July 29, 2011 at 11:20 am | Report abuse |
    • Artifex

      Nancy, you make many good points, but the proper time for that is during the budget process when spending is defined. Don't fall for the ploy that raising the debt limit has anything to do with spending – that is misguided political theater. You don't bring a gun to church because you confused hunting with worship; don't confuse the budgeting process with the honoring of financial obligations previously committed to 10, 6, 2 years ago. I think everyone agrees spending needs to be brought under control, no doubt about that. But it is similarly ridiculous to believe you can cut your way to prosperity. Never works, unless you are preparing to sell out. My thought is we need to address those willing to sell us out with these unilateral approaches.

      July 29, 2011 at 11:45 am | Report abuse |
    • SeniorMomentNY

      Nancy, it is not the President's (or ANY President's) responsibility to "write a plan and submit it." You should take some time and study civics. Raising the debt ceiling has NEVER been an issue throughout US history. The Republicans and TP's have twisted this otherwise routine procedure and leveraged it as a way to hold the entire country hostage. Their behavior is repugnant and irresponsible. I agree that government spending needs to be cut back and fraud needs to be eliminated – however – raising the debt ceiling HAS NOTHING TO DO WITH FUTURE SPENDING! IT HAS TO DO WITH PAYING BACK THE MONEY WE'VE ALREADY SPENT, AS MUCH AS 10 YEARS AGO! And you can thank Bush and his administration with wracking up one hell of a bill for their wars and their tax breaks for the rich! That's what got us into the entire economic depression!!!

      July 29, 2011 at 12:10 pm | Report abuse |
  13. Stephen Witte

    ANY of the proposed plans would be FAR better than NO plan. But, thanks a lot to all you congressmen who have more interest in your own egos then you have in keeping us Americans out of a full blown new recession, or worse! We are suffering permanent damage from this! Every economist from every university across the country has already stated "Don't play chicken with the dept ceiling.". But, here we are, with NO plan in sight!

    July 29, 2011 at 11:21 am | Report abuse |
  14. proudwelca

    I do hope that the first checks not sent out will be the paychecks for Congress and the President. I hope we are going to see a greater contribution to medical costs and pension from these folks. Probably we should cut their pension and medical coverage, since they are wealthy enough to pay their own way. Of course, this will never happen. But yet, here in Wisconsin, it is perfectly OK to ask state employees and teachers to do this. Because they make, $25,000-$65,000. And can so afford it. Starting out teachers, can you really afford this? Well, take it up with your union. Oh you can't do that. Take it up with your HR. Now who is that in the school where you work? Or is that all those bosses in Madison that you have. Are they your HR? I think I just went off on a tangent.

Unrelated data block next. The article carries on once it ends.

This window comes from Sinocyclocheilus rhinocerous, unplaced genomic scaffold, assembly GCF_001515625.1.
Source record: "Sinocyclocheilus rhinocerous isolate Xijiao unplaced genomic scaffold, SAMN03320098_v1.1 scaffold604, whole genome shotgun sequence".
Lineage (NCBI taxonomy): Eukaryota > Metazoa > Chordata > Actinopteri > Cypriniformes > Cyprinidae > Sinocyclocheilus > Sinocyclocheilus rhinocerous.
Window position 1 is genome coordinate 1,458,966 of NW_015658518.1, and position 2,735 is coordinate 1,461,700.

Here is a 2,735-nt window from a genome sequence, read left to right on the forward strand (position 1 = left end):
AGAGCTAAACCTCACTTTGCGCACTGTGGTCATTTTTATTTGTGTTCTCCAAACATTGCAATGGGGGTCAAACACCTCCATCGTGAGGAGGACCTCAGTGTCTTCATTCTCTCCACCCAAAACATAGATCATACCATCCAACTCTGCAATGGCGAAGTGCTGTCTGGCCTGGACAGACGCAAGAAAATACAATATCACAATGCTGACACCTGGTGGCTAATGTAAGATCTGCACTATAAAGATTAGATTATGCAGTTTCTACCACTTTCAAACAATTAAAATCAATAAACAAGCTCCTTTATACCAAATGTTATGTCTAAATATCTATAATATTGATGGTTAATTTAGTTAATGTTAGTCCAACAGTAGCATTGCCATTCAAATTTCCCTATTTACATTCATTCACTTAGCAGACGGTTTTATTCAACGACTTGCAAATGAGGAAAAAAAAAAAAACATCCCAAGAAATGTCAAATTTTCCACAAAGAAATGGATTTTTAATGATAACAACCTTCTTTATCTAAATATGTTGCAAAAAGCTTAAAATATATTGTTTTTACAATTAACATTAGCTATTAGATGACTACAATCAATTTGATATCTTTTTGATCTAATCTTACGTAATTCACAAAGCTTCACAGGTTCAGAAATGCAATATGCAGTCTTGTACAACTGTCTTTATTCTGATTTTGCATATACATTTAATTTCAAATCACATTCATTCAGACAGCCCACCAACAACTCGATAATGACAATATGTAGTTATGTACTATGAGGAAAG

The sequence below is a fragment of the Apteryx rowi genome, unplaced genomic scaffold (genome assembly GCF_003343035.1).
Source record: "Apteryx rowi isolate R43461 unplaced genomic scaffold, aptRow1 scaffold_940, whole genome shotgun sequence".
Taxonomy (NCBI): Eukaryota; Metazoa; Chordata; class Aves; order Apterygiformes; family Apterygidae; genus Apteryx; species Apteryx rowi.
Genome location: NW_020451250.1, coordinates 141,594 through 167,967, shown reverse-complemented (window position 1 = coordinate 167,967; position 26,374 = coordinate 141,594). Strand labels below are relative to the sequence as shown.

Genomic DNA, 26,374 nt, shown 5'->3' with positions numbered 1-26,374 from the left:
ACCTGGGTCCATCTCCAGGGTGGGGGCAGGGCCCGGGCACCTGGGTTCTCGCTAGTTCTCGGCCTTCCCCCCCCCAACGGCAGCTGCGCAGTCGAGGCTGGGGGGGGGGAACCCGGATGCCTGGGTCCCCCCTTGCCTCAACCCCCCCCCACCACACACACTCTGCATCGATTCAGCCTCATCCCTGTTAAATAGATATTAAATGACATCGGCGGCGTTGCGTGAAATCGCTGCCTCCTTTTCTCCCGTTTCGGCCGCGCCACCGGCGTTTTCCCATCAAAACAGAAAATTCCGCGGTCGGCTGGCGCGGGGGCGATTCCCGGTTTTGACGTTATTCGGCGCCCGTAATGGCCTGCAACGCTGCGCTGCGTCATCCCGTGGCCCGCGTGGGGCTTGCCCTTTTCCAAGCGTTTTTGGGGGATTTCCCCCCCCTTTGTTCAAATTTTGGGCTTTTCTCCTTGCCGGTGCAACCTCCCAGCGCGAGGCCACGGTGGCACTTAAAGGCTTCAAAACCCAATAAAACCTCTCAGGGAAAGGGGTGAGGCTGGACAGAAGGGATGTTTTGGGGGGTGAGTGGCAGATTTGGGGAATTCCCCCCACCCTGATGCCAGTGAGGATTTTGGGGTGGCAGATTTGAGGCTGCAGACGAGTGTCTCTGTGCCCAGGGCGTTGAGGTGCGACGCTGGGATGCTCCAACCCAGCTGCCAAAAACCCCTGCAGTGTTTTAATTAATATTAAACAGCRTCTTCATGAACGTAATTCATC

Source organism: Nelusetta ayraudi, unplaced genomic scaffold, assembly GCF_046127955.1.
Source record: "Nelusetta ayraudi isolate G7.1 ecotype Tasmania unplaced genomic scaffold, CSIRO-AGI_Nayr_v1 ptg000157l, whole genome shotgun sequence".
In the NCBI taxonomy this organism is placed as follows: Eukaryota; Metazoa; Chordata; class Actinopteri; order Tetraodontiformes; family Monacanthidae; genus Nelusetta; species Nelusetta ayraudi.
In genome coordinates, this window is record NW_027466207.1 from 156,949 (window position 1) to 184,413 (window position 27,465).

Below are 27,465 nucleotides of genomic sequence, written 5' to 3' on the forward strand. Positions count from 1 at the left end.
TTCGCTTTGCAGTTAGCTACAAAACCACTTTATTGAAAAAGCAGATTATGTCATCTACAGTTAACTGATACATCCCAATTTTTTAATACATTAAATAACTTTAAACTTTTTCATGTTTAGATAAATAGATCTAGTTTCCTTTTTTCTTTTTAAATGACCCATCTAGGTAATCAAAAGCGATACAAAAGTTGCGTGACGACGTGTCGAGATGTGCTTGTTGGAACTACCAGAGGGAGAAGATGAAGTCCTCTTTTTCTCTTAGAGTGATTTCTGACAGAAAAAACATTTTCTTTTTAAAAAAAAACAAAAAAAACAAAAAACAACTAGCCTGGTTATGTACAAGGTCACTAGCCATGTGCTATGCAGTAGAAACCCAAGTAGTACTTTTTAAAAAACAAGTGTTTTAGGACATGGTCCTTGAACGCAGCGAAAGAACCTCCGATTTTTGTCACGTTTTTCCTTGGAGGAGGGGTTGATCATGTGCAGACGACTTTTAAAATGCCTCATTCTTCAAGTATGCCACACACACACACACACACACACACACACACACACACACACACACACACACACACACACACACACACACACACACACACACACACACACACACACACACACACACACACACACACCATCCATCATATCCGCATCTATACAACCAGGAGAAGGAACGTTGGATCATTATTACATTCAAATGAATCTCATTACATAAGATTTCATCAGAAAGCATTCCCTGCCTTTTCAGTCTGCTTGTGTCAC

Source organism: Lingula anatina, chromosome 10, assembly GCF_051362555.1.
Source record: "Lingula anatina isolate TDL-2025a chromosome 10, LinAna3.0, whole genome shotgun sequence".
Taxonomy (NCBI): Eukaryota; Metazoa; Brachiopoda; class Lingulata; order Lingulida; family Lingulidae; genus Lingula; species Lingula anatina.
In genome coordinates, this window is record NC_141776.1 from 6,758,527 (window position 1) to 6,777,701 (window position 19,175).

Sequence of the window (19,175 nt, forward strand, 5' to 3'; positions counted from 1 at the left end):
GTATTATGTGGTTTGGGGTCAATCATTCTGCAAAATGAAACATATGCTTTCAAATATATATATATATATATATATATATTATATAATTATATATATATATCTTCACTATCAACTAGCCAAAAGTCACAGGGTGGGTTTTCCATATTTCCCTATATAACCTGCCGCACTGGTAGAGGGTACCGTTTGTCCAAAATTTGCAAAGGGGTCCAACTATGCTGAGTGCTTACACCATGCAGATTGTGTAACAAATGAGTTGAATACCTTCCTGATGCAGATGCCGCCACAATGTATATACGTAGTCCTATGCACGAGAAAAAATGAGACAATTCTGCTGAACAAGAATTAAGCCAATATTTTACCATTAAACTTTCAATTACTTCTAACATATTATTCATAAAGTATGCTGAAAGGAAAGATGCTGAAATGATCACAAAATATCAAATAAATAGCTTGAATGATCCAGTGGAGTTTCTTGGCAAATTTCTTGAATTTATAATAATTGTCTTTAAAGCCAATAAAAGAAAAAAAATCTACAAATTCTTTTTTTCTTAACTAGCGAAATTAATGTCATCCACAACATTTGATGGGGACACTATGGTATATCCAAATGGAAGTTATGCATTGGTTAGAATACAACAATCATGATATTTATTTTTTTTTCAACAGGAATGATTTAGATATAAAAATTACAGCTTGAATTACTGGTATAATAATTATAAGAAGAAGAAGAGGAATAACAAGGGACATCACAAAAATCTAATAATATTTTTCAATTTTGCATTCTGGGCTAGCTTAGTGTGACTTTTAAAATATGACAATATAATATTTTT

July 29, 2011 at 11:23 am | Report abuse |
  15. Gaston

    A part of a letter I wrote to Boehner today:
    Politics is finally changing in the right direction.. "The people first"...
    I think because people are in congress for life they forget their purpose in the office and begin to adopt the importance of the pocket not the people...
    I do not know if you ever lived in hard times but if you did you have seemed to forgotten and if you did not then I understand why you rather save the big businessman’s money in the name of jobs instead of helping the people sustain life once they have to even get a job...
    The best thing that needs to be done on your part is to think of the people....
    There are 2 people who I admire.... John Howard Griffin and Morgan Spurlock..... They saw what it was like before they made their opinion of others...
    I know you would not do this and I would not ask but I have lived in both situations one of which I can not take a pill to change....
    Now I am going to college to be a NP and have been a RN for 14 years... My reasons for not supporting your big business to bad little man idea is because of my experience....
    Like you in this situation..It is a shame that the only way people were put on Medicare for severe renal disease is because it started with a congressmen’s family member... "NOT BECAUSE IT WAS NEEDED FOR ALL"

    July 29, 2011 at 11:25 am | Report abuse |